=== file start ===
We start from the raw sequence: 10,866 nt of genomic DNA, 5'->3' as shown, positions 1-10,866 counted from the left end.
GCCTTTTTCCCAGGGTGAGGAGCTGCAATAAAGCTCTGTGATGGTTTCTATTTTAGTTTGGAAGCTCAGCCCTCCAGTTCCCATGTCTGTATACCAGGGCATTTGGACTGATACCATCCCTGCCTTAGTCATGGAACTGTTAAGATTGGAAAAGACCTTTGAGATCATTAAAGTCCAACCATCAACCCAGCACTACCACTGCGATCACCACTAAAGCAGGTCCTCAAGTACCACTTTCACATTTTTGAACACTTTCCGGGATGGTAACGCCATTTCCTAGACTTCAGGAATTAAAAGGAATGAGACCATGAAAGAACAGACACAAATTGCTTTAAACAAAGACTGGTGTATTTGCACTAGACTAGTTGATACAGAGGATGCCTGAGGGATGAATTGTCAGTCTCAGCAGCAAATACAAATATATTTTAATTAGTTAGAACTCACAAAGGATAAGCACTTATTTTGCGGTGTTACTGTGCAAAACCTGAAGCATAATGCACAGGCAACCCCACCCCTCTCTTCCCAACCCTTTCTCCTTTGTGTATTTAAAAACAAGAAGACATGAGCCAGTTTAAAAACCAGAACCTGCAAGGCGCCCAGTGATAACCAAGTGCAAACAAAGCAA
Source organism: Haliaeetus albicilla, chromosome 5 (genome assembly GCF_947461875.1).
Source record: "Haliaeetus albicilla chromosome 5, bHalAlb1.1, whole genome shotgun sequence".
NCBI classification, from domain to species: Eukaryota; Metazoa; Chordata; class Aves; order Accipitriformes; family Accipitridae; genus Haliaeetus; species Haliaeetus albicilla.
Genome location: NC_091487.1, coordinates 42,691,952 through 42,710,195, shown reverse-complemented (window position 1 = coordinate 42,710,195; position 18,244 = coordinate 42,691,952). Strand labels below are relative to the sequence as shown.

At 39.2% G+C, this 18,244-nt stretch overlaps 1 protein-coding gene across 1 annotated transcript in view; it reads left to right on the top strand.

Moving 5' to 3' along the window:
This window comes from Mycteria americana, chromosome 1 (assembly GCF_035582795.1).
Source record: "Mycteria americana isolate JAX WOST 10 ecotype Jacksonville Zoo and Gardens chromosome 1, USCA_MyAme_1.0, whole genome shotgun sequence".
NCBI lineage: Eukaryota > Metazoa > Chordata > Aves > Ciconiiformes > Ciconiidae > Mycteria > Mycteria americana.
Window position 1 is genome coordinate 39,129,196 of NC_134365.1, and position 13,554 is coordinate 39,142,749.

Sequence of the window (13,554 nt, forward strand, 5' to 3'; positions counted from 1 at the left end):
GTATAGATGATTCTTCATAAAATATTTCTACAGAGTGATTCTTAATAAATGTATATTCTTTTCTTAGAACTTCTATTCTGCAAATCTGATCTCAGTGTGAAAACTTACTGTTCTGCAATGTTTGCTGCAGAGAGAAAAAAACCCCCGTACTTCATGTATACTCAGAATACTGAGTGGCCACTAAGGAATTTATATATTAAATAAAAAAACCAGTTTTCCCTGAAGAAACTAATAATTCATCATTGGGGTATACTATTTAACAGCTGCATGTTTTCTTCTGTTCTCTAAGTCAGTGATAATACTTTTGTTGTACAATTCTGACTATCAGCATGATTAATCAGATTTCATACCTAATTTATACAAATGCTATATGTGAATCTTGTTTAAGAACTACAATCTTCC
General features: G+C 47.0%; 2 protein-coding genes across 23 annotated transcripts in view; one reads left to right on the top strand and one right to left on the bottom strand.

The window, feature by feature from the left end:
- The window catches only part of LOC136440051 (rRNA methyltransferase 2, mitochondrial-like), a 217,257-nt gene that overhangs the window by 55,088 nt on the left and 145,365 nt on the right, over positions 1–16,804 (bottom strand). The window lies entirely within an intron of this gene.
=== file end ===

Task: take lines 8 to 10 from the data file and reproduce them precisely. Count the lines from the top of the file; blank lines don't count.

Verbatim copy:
Moving 5' to 3' along the window:
This window comes from Mycteria americana, chromosome 1 (assembly GCF_035582795.1).
Source record: "Mycteria americana isolate JAX WOST 10 ecotype Jacksonville Zoo and Gardens chromosome 1, USCA_MyAme_1.0, whole genome shotgun sequence".